• Like Like x 1
  14. Geoff

    Geoff New Member

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    I'm feeding 30 metre rolls. After printing, the rolls are laminated, so the print is essentially reversed by that process.

    We have a Fotoba Digitrim 62. It's been brilliant but it's 12 years old and on its last legs (and labour intensive)
     
  15. Geoff

    Geoff New Member

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    We print 30m at a time with about 80 covers in that length. My knowledge of Corel is pretty outdated, but I don't recall it being suited for this. Let me know if I'm missing something
     
  16. Geoff

    Geoff New Member

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    Thanks Ikarasu. Which software do you use to set up the different cuts?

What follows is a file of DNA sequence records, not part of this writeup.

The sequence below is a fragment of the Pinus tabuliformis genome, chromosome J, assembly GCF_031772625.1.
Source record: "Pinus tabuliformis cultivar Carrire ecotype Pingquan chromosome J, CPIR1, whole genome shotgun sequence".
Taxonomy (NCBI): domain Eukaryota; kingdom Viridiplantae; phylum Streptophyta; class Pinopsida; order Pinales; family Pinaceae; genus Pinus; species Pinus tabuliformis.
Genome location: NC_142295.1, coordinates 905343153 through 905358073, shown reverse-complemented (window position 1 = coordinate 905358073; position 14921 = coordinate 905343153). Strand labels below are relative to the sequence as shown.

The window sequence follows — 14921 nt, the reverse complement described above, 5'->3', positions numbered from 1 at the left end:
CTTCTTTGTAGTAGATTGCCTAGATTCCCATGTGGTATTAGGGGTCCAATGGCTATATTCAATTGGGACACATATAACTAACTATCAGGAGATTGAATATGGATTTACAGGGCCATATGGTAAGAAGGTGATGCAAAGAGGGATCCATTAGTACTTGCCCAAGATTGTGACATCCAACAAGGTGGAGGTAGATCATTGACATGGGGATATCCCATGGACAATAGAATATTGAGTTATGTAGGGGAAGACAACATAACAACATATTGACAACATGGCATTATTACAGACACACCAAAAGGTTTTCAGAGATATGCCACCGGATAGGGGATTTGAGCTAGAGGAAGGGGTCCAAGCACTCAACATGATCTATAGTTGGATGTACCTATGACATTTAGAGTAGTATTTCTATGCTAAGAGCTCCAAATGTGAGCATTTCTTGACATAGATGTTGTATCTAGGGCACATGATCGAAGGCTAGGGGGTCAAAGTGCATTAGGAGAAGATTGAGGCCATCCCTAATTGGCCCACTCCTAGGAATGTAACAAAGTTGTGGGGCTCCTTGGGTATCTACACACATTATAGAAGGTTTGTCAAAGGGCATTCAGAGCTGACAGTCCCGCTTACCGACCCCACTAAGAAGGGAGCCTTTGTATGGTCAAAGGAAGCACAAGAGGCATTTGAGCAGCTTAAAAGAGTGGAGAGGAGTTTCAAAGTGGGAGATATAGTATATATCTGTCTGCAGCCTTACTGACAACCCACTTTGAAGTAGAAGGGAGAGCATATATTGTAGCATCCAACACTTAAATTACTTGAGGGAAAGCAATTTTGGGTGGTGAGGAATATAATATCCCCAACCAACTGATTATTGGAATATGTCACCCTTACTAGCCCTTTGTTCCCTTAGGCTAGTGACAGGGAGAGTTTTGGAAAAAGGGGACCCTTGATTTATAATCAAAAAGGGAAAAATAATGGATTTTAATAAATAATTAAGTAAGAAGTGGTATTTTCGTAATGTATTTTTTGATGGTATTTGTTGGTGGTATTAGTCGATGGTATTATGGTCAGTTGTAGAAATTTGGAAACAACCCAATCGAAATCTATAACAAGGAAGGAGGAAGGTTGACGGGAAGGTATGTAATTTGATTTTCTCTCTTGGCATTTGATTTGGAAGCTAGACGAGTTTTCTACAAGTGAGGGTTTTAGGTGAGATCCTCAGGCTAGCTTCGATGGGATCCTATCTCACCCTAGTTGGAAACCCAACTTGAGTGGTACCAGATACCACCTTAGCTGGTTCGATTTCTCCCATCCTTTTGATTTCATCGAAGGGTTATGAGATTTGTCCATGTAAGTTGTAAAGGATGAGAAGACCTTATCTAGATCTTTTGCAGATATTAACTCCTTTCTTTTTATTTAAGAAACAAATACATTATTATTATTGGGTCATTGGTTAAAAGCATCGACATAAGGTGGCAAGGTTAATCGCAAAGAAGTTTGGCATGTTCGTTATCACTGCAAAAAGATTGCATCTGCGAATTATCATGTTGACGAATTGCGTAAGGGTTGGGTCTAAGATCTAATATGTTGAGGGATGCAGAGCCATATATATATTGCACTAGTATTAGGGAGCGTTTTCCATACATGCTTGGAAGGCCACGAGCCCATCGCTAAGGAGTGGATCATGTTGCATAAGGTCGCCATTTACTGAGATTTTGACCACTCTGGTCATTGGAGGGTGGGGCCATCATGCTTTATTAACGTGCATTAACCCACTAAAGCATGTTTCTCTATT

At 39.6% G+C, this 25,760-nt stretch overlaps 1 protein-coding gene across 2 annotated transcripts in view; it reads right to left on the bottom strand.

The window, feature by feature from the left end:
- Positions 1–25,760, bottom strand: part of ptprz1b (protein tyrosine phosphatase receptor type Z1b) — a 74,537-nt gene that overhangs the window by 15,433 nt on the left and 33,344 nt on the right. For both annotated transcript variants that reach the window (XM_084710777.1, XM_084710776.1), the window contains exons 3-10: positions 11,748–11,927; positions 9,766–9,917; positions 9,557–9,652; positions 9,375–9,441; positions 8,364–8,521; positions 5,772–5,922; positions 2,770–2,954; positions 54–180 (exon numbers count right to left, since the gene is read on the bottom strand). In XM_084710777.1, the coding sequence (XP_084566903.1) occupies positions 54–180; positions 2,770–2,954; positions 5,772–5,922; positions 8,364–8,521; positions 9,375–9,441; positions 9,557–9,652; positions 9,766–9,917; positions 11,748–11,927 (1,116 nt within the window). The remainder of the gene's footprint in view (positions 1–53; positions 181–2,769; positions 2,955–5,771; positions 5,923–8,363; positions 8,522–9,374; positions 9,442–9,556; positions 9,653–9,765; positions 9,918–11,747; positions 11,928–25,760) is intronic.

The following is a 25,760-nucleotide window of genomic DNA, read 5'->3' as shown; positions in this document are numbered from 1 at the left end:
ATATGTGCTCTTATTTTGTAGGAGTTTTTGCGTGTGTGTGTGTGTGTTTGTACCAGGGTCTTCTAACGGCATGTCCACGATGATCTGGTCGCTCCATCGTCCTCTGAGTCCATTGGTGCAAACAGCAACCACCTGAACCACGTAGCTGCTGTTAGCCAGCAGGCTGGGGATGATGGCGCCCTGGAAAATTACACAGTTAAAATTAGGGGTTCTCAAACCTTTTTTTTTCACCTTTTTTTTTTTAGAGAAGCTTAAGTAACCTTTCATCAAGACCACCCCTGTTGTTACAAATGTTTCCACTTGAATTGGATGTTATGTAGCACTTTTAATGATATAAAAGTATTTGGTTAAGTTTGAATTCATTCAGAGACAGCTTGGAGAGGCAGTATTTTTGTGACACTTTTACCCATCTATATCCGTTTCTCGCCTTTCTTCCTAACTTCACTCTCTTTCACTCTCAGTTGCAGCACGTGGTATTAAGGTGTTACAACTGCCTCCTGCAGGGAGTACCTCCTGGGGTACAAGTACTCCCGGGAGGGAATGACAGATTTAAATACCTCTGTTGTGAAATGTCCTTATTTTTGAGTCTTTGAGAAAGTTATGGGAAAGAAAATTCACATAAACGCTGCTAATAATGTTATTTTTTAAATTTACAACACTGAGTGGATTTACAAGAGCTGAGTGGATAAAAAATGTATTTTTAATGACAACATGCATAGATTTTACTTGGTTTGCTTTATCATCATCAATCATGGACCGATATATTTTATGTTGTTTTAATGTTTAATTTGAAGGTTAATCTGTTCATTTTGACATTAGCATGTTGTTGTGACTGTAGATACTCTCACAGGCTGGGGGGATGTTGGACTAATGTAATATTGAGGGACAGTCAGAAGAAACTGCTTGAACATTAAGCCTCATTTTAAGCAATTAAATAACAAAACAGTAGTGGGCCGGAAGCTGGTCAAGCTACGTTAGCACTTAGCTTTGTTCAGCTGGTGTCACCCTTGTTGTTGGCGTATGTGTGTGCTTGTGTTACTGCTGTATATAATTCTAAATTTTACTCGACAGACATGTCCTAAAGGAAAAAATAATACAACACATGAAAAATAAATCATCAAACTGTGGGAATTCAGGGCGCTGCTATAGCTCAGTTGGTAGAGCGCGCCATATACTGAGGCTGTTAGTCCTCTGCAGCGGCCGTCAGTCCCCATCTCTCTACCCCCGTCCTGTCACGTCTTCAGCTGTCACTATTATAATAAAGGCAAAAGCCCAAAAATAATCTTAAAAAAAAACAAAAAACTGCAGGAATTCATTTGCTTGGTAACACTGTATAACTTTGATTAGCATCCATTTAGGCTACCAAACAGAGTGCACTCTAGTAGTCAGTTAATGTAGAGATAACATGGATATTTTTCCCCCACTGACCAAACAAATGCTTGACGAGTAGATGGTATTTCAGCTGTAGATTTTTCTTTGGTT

17. jimmmi

    jimmmi Member

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    If you want to use Cutting Master 4 you have to use Corel or Illustrator
     
  18. ikarasu

    ikarasu Very Active Member

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    I use illustrator. But onyx can do the same thing.

    I believe the free graphtec studio software that comes with the graphtec can also do it... All software generally let's you pick which tool and cut order for different stroke colors.

    It's more of a crude way to do what you want, but it does accomplish it. The paid version of graphtec studio (500) says it allows you to set cut order, but I haven't tried it so I can't confirm it works or not.
     
  19. unclebun

    unclebun Very Active Member